George H. Thompson MD, Harry A. Hoyen MD, Tracey Barthel MD Recurrent dynamic and structural deformities following clubfoot surgery are commonly due to residual muscle imbalance from a strong tibialis anterior muscle and weak antagonists. We asked whether subcutaneous tibialis anterior tendon transfer effectively treated recurrent deformities following clubfoot surgery and whether the presence of structural deformities influenced the outcome. The patients were divided into two groups: Group I, dynamic supination deformity only (51 patients, 76 feet); and Group II, dynamic supination with other structural deformities (44 patients, 61 feet). The mean age at surgery was 4.3 years (range, 1.4–10.7 years); the minimum followup was 2 years (mean, 5.2 years; range, 2–12.5 years) for both groups. The results were graded according to our subjective rating system of restoration of muscle balance: good, restoration of muscle balance; fair, partial restoration of muscle balance; and poor, no improvement. The two groups had similar outcomes: in Group I, there were 65 good (87%), 11 fair (13%), and no poor results and in Group II, there were 54 good (88%), seven fair (12%), and no poor results. Our data suggest the tibialis anterior tendon transfer restores muscle balance in recurrent clubfeet; we observed no recurrences. This transfer improves function and may prevent secondary osseous changes. We believe the muscle imbalance supports, at least in part, the neuromuscular etiological aspects of congenital clubfeet.,[object Object]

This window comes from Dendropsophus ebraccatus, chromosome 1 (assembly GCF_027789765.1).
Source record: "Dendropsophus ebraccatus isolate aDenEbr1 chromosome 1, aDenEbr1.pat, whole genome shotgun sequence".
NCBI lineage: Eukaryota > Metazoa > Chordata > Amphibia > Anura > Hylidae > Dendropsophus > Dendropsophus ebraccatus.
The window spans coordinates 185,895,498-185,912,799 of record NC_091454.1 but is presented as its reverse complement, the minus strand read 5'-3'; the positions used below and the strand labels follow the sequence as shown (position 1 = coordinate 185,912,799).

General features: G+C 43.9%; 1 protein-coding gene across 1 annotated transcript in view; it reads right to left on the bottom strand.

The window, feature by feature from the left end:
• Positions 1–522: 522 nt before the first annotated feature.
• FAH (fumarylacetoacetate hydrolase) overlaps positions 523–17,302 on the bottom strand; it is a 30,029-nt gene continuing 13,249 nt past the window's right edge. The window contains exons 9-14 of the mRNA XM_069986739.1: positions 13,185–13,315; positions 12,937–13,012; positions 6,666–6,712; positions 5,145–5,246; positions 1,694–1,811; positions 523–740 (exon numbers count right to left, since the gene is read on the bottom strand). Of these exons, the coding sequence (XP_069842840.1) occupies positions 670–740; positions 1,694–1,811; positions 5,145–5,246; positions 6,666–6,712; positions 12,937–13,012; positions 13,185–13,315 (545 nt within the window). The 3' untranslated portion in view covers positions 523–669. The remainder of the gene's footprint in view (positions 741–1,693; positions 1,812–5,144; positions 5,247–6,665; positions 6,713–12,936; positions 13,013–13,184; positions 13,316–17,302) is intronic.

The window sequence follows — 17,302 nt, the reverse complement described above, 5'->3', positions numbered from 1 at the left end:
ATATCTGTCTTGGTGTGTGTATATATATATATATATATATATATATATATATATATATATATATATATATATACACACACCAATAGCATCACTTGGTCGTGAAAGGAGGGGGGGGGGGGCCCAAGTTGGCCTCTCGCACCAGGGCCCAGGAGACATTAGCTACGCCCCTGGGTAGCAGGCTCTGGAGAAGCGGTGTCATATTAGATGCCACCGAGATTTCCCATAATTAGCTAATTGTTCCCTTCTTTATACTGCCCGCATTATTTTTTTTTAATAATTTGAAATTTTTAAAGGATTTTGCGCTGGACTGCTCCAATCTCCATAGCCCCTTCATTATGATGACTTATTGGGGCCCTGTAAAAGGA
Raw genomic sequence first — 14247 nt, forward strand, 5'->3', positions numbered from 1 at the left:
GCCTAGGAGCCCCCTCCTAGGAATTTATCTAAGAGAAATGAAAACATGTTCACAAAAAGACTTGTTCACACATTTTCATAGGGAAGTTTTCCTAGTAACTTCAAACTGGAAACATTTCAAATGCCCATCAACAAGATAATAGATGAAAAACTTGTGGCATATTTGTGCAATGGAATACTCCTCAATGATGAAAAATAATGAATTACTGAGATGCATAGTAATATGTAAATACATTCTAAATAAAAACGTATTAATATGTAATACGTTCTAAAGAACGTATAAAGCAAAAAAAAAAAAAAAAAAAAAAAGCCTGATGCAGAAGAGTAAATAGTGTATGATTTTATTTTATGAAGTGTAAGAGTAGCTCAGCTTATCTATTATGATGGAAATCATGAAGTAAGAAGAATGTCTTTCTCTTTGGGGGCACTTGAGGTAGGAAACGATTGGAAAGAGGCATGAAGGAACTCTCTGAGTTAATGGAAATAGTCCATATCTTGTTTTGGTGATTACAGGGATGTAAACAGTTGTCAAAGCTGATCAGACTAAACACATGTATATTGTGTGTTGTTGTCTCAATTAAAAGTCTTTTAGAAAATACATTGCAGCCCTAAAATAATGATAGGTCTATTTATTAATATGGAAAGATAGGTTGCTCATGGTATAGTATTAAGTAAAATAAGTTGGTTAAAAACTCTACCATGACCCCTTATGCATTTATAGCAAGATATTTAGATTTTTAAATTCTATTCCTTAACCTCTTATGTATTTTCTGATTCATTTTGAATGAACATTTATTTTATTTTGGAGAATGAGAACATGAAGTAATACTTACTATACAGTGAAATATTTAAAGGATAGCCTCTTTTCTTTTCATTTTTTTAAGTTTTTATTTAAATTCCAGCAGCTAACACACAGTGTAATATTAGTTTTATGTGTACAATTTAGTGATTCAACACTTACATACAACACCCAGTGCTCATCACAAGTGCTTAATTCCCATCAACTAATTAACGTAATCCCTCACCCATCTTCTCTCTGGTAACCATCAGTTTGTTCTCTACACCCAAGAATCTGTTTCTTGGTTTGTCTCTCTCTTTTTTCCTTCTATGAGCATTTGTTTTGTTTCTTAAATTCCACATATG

Talonavicular Fusion for Dorsal Subluxation of the Navicular in Resistant Clubfoot

Vineeta T. Swaroop MD, Dennis R. Wenger MD, Scott J. Mubarak MD Dorsal rotatory subluxation of the navicular, a common sequela of resistant surgically treated clubfeet, presents a challenging treatment problem. This subluxation typically progresses after posteromedial release. Patients develop a cavovarus foot deformity and complain of pain, gait problems, and difficulty with shoe wear. Previous attempts at soft tissue release and reduction have been largely unsuccessful. We reviewed 13 patients with dorsal rotatory subluxation of the navicular treated with talonavicular arthrodesis. The minimum followup after surgery was 6 months (average, 36 months; range, 6 to 93 months). At last followup 12 of 13 patients were symptom-free. The mean preoperative subluxation of 42% was reduced to a mean of 6% at last followup. We noted improvement in the talo-first metatarsal angle from an average of 18º preoperatively to 8º postoperatively. One patient treated by another surgeon with attempted talonavicular arthrodesis developed a nonunion; we observed no other complications. We believe talonavicular arthrodesis a reasonable option to correct the deformity and symptoms associated with dorsal rotatory subluxation of the navicular in a single surgical setting with a low complication rate.,[object Object]

Combined Lateral and Transcuneiform without Medial Osteotomy for Residual Clubfoot for Children